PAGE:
review by Gregory Avery, 27 June 2003

On_Line is an attempt at a cybernetic La Ronde, starting with John (Josh Hamilton), co-proprietor of a "webcam pornographic website" called Intercon-X, and his sex-machine roommate, Mo (Harold Perrineau, who seems very eager to show the audience as much of himself as possible), then to Moira (Isabel Gillies), a girl Mo has been seeing (among other things), to Ed (Eric Millegan), a sullen gay lad attending college in Ohio, to Al (John Fleck), whom Ed meets through the Intercon-X site, then to Jordan (Vanessa Ferlito), who watches the same peeping-tom website, Angelcam.com, that John does.

Probably someone, sometime, will make a breezy, deft movie about Internet users -- actually, the Belgian film Thomas in Love has already done something like that, and more -- but, before it reaches its concluding observation that face-to-face relationships are better than ones carried on over broadband, the movie doesn't begin to address the implications of its characters' actions or the questions they raise. In the movie, everyone seems glued to their home computers almost all of the time, and, trying to turn the Internet into a hotbed of sex, the filmmakers reduce everyone to the level of voyeur or exhibitionist -- Jordan, in fact, makes some sort of living out of waiting for people to contact her over the Internet so she can don a wig and launch into naughty-talk and touch herself while cyberspace visitors on the other end of wherever proceed to get-off. Everyone is looking for something hot, and, as soon as it appears on their P.C. screens, they dive right into their trousers. This may go some ways towards explaining the bewildering, unsolicited SPAM e-mails I keep getting asking if I want to enlarge my member, but the film also shows its characters taking everything they see and hear over the Internet as being the sincerest truth -- nobody raises any concerns about deception or being mislead, which is why, despite the considerable amount of exposition in the film, the characters seem fairly tiny. The one moment the film really comes to life is when Josh Hamilton's John interrupts the train-of-thought, so to speak, of Vanessa Ferlito's Jordan during an electronic tete-a-tete -- he demands that something that had been mutual abruptly be turned one-way, so that he can work out his own feelings and frustrations (and Jordan, being smart, doesn't let it affect her)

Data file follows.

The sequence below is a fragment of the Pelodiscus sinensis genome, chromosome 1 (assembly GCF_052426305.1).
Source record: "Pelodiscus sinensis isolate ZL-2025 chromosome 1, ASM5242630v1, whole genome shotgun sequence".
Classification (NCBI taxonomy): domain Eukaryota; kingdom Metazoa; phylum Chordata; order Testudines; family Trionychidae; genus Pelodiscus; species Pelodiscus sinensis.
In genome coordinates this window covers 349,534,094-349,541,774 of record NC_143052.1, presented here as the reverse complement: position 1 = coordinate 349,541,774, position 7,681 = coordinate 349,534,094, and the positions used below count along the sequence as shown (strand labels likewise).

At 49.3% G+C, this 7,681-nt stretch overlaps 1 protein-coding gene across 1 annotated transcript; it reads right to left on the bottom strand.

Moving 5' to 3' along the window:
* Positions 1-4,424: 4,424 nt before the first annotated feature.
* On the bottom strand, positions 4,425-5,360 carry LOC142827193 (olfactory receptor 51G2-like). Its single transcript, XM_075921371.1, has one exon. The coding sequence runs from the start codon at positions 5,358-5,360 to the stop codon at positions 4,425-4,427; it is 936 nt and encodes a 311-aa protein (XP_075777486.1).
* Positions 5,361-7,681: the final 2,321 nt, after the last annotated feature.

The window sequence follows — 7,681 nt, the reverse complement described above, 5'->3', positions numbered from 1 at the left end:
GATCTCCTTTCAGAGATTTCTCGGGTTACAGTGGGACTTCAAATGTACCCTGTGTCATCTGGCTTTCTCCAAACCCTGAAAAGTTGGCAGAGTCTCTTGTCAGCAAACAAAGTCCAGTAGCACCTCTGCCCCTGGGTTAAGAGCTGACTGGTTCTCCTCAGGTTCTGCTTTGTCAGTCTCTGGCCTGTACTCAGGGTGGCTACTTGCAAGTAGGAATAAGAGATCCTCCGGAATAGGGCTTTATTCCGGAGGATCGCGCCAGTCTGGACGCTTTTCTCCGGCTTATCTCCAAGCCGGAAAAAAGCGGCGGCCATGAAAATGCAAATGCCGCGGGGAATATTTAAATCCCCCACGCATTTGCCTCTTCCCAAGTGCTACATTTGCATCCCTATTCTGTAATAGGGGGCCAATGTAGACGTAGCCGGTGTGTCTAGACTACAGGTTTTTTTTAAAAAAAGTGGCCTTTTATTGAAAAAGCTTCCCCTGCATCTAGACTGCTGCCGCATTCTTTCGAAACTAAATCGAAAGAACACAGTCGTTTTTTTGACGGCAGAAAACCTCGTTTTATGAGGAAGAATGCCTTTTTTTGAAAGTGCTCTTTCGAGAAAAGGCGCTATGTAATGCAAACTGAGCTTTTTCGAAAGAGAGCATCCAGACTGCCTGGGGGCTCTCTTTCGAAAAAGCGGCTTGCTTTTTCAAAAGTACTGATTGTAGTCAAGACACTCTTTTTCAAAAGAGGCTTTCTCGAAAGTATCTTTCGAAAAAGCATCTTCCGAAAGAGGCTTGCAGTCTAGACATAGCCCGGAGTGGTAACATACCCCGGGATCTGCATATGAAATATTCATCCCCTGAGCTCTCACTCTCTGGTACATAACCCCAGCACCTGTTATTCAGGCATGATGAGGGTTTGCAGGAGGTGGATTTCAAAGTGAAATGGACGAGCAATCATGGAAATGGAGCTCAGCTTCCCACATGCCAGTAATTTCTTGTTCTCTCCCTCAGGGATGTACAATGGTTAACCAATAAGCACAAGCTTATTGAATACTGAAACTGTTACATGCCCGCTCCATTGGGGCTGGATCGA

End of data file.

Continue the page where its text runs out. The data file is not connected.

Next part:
John has some excuse for sitting at home in front of the computer most of the time (he also records entries in a video diary, posted on his personal website for all to see) -- he's become housebound since his fiance up and dumped him. But why should his thoughts and his life in such a state be of interest to anyone else? He's a turnip sitting in front of a screen. The filmmakers have spent so much time creating multiple views of the action, multiple computer graphics, multiple screens within screens that they figured any distinguishing quality that wold make the characters and story insightful would fill itself in as things went along. Instead, the film streams in and out of your head, but it leaves a peculiar aftereffect -- the intimation that we're turning into a world of onanists, staring into little boxes before our laps and having encounters where we question not the nature of experience but whether or not to increase your size.

Directed by:
Jed Weintrob

Josh Hamilton
Harold Perrineau
Isabel Gillies
Eric Millegan
John Fleck 
Vanessa Ferlito

Written by:
Andrew Osborne
Jed Weintrob

R - Restricted.
Under 17 requires
parent or adult







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